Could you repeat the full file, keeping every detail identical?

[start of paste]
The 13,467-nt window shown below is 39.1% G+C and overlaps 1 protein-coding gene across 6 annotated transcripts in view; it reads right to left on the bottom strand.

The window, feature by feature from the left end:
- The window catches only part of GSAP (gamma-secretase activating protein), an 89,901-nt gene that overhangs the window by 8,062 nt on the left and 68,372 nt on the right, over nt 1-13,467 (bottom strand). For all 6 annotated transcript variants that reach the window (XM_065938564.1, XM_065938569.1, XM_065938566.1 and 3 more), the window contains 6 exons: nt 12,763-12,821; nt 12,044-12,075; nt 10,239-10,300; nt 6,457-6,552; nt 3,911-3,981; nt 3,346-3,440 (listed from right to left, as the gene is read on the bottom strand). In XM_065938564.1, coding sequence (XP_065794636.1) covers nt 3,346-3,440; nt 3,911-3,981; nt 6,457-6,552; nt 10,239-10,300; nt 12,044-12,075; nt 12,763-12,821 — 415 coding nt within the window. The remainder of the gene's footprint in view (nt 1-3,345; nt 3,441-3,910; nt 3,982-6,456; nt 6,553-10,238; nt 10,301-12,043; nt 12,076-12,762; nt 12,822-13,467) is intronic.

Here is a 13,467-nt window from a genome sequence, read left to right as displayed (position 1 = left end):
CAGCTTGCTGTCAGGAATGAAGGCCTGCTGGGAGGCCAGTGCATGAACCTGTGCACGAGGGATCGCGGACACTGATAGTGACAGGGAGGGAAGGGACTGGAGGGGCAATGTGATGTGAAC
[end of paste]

The 13,467-nt window shown below is 39.1% G+C and overlaps 1 protein-coding gene across 6 annotated transcripts in view; it reads right to left on the bottom strand.

The window, feature by feature from the left end:
- The window catches only part of GSAP (gamma-secretase activating protein), an 89,901-nt gene that overhangs the window by 8,062 nt on the left and 68,372 nt on the right, over nt 1-13,467 (bottom strand). For all 6 annotated transcript variants that reach the window (XM_065938564.1, XM_065938569.1, XM_065938566.1 and 3 more), the window contains 6 exons: nt 12,763-12,821; nt 12,044-12,075; nt 10,239-10,300; nt 6,457-6,552; nt 3,911-3,981; nt 3,346-3,440 (listed from right to left, as the gene is read on the bottom strand). In XM_065938564.1, coding sequence (XP_065794636.1) covers nt 3,346-3,440; nt 3,911-3,981; nt 6,457-6,552; nt 10,239-10,300; nt 12,044-12,075; nt 12,763-12,821 — 415 coding nt within the window. The remainder of the gene's footprint in view (nt 1-3,345; nt 3,441-3,910; nt 3,982-6,456; nt 6,553-10,238; nt 10,301-12,043; nt 12,076-12,762; nt 12,822-13,467) is intronic.

Here is a 13,467-nt window from a genome sequence, read left to right as displayed (position 1 = left end):
CAGCTTGCTGTCAGGAATGAAGGCCTGCTGGGAGGCCAGTGCATGAACCTGTGCACGAGGGATCGCGGACACTGATAGTGACAGGGAGGGAAGGGACTGGAGGGGCAATGTGATGTGAAC